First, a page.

The long-held secret of the business SMS industry
In 1999 I set up a company called Text Marketer with a couple of friends.
We were one of the first business SMS companies in the country.
The whole venture was great fun and we got many things right. We sold good products at an affordable price.
It was a very successful business which we eventually sold it to a competitor in 2013. It’s still going strong to this day.
An SMS industry standard practice
Along with all other companies in this exciting new sector, we charged our customers for all the text messages that they submitted through our platform.
So, whether a message was delivered or not, we charged for it.
What wasn’t commonly understood by our customers, is that we did not have to pay for messages that weren’t delivered.
We were making an additional profit from all the undelivered texts that our customers sent.
Over ten plus years, the average non-delivered rate for all our SMS traffic was around 18%, so we were benefitting quite substantially from this hidden profit.
This was the industry’s standard practice at the time and so it remains to this day.
There was certainly no intention to mislead customers or hide anything, it’s just the way the industry has always worked.
Most common support question
Like most service companies, we tried to keep our customer support as streamlined and efficient as possible.
We captured all the most commonly asked questions and created full answers, so we could respond in detail, whatever the query.
The most commonly asked question by a factor of about 5 was,
Do I have to pay for messages that are not delivered?
I hated that question.
It meant I had to squirm about and try and justify why we were charging for failed messages.
I never directly lied to any customers but I certainly tried to deal with it as vaguely as possible and then steer the conversation onto something else.
It was painfully awkward and I’m glad to be rid of it.
New company, new approach
When we set about building our new business, an absolute red line was the fact that that we weren’t going to charge for failed messages.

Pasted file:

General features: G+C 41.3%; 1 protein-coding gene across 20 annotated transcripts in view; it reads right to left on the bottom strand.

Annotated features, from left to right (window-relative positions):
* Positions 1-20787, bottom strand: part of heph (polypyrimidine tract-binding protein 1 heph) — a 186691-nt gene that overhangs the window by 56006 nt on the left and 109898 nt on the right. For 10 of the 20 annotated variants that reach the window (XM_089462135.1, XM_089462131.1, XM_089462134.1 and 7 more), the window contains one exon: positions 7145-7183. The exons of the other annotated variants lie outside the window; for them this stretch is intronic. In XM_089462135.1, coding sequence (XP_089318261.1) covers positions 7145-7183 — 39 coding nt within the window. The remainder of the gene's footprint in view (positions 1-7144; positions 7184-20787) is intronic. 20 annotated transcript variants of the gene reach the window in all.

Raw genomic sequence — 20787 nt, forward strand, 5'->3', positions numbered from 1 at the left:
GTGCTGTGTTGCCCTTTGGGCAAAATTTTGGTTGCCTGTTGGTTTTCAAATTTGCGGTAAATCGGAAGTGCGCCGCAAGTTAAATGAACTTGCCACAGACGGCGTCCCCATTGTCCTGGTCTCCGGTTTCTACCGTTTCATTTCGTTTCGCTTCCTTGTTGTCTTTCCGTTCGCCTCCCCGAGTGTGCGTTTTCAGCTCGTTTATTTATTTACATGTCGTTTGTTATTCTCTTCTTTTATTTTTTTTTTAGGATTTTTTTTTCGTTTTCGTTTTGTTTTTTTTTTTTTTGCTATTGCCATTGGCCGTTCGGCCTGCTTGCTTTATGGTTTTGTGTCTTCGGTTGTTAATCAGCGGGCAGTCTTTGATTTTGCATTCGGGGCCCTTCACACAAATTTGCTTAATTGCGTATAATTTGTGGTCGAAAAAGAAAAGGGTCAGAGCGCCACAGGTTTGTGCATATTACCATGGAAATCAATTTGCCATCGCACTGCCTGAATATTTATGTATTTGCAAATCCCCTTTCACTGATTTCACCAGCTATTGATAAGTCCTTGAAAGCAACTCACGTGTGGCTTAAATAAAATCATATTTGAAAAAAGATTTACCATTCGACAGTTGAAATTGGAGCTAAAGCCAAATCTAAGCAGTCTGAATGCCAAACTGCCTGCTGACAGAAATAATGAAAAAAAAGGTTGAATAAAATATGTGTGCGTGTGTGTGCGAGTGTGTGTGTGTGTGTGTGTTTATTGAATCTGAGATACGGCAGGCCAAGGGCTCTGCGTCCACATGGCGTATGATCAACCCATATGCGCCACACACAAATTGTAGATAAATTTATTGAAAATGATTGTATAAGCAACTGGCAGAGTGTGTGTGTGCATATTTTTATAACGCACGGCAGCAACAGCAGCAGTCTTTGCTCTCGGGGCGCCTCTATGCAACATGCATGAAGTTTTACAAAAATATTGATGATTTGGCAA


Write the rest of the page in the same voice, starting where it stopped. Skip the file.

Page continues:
We wanted to offer a rock-solid SMS API with a headline price that was lower than most of the market and crucially, all failed messages were to be refunded back to customers’ accounts.
Having this policy in place does mean that we make much less margin per text, particularly as our SMS prices are low but it means we don’t have do deal with that awful support question.
It also means that we have a genuine point of difference to talk about.
We converted this befefit into a 1 minute video and put is on our home page.
There’s also an unavoidable smugness about being one of the only SMS providers that refunds failed texts.
SMS companies explode, SMS prices plummet
When we started back in 1999 there were about 8 or 10 business SMS companies. Today there are probably over 80.
It’s become ferociously competitive.
SMS prices have also dropped like a stone over the past decade or so. In 2005, the average cost of business text was about 8 pence.
Today it’s around 3.9 pence.
SMS companies are having to do much larger volumes of texts to maintain anywhere near the same margins. New customers are being fought over and the main weapon is price.
Most companies have solid products and support, so there’s very little that can be used to create a genuine point of difference.
Business SMS providers are also benefitting from strong customer inertia. Changing SMS providers is not an appealing prospect for most companies, even with the promise of lower rate per text.
1. Integration costs There are costs involved with integrating a new SMS provider. It takes tme and effort to switch.
2. Risk There's a risk that the new company might not perform as expected.
3. Long payback The benefit of a reduced rate may take months or even years to be realised.
Sometimes it’s easier to stick with something you know.
Business messaging remain strong
Thankfully though, the volume of business SMS being sent is still growing.
According to research by mobile squared, a ridiculous 1.67 trillion business texts were sent in 2017.
They expect that figure to rise to 2.8 trillion by 2022.
That represents a 68% rise in business to consumer texts over a 4-year period.
Despite the rise in the use of messaging apps, nothing has yet challenged the responsiveness and ubiquity of SMS.
If you really need to be sure that a message is read, SMS is the best option.
The future of business SMS
I feel sure that at some point business SMS will be challenged as the dominant communication tool for business. RCS certainly looks promising but it’s a least a couple of years away from being a practical solution.
At the moment, its use is restricted to Android phones on the Vodafone network.
So for the time being, SMS looks safe. Companies will continue to pay less for the texts that they send and even if they send more texts in total, their overall SMS bill is likely to drop.
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